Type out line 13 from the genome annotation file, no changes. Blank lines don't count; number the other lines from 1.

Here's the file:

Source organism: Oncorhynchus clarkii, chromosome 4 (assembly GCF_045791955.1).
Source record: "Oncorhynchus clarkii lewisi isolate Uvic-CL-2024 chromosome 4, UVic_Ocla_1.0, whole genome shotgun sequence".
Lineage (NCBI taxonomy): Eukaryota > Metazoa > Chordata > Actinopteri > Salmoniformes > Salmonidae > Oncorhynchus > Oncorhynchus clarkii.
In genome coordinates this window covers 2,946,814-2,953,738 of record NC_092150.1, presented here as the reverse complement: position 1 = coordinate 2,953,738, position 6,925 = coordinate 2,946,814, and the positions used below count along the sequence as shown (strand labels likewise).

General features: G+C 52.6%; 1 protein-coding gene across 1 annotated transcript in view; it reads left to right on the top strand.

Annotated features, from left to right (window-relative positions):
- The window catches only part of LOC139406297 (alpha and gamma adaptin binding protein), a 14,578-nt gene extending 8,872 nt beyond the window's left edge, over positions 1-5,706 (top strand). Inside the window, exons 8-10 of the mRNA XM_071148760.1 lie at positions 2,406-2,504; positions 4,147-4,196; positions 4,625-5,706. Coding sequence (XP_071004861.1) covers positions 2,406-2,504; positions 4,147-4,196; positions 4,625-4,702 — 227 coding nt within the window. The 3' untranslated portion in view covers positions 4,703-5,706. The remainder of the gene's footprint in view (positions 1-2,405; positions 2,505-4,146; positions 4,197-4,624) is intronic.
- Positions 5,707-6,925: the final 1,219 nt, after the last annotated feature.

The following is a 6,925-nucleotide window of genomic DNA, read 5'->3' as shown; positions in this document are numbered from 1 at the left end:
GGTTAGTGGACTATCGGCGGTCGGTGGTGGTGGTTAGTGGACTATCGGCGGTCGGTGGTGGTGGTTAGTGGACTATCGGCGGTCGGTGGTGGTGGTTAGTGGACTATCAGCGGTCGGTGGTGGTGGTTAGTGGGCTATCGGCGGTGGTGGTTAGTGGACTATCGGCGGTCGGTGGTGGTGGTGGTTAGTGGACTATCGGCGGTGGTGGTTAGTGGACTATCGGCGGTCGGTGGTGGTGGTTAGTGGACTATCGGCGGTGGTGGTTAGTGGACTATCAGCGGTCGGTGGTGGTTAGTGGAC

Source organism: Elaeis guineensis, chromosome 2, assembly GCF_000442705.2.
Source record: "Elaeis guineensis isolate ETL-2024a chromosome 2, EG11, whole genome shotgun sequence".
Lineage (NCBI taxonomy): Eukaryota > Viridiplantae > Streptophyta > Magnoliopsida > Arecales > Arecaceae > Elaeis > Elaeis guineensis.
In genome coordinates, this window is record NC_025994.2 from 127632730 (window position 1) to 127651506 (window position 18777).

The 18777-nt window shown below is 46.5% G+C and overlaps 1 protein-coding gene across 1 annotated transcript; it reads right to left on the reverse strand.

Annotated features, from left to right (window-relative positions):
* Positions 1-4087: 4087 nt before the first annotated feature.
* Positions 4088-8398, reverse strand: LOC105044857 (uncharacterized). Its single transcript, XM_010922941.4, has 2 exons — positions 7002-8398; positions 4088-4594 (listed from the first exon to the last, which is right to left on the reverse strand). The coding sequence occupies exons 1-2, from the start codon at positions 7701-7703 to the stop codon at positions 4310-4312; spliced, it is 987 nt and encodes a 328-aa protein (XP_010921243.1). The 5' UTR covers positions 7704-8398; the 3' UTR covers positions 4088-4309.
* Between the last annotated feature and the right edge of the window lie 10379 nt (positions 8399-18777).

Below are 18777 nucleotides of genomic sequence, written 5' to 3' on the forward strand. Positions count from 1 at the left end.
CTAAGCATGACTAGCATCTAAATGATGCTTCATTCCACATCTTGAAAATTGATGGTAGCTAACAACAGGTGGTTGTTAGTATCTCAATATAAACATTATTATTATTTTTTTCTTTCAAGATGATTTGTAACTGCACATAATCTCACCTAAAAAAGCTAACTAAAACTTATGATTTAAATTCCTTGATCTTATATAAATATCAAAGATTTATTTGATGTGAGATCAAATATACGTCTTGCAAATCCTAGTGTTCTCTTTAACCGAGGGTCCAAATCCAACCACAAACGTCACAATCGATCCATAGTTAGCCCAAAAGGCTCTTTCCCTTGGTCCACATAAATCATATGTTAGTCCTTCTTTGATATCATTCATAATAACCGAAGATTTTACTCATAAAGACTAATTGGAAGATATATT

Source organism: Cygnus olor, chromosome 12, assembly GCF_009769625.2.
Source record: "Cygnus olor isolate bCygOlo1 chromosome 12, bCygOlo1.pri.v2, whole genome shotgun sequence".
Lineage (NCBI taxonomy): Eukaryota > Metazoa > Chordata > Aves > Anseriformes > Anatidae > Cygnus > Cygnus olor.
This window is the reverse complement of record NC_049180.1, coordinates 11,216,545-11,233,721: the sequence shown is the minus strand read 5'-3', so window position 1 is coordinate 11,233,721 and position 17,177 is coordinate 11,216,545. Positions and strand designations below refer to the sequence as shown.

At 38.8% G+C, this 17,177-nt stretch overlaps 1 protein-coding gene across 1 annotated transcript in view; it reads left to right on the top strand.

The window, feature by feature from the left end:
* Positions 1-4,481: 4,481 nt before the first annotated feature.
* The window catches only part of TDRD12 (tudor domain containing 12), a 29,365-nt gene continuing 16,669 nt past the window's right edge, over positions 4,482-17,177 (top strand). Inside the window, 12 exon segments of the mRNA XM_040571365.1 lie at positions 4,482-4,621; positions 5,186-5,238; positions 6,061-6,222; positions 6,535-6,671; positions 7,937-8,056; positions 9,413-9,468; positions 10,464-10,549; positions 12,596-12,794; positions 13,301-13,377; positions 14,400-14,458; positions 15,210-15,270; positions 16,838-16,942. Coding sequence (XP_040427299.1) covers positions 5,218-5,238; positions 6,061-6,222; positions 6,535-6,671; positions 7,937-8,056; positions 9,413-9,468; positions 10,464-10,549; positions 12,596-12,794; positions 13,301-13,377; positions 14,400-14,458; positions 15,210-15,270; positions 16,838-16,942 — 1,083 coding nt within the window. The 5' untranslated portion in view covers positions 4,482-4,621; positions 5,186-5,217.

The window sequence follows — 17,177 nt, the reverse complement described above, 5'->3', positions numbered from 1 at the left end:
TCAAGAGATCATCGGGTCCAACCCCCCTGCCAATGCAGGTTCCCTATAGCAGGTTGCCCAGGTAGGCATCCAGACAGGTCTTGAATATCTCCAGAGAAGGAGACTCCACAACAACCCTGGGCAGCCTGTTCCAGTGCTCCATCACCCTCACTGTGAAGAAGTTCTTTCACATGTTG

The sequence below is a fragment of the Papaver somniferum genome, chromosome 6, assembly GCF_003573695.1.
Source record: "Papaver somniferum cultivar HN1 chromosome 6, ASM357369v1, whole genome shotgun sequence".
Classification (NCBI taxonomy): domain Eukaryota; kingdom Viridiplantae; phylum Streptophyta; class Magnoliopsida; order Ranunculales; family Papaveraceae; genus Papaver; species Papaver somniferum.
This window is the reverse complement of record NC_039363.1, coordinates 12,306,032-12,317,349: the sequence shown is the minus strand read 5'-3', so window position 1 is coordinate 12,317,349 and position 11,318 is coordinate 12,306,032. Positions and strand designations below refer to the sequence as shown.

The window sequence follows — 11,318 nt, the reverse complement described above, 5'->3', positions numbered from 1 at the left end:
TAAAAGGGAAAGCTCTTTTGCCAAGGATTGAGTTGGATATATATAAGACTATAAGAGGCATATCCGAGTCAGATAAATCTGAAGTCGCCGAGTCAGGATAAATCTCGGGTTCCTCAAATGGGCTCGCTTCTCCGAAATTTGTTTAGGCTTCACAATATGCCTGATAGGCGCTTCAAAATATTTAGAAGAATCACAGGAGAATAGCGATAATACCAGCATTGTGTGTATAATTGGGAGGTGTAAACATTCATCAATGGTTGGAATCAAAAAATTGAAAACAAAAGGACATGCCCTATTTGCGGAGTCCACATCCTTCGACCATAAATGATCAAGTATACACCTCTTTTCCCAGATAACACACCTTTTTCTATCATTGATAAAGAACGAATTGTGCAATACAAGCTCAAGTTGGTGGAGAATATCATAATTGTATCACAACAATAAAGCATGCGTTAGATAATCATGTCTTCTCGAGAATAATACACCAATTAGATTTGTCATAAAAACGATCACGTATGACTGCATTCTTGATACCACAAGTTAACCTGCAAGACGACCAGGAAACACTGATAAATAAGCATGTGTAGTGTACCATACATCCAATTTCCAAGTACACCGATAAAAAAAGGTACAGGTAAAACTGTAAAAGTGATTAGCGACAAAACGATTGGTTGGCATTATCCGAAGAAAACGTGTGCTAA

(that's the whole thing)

Lineage (NCBI taxonomy): Eukaryota > Viridiplantae > Streptophyta > Magnoliopsida > Arecales > Arecaceae > Elaeis > Elaeis guineensis.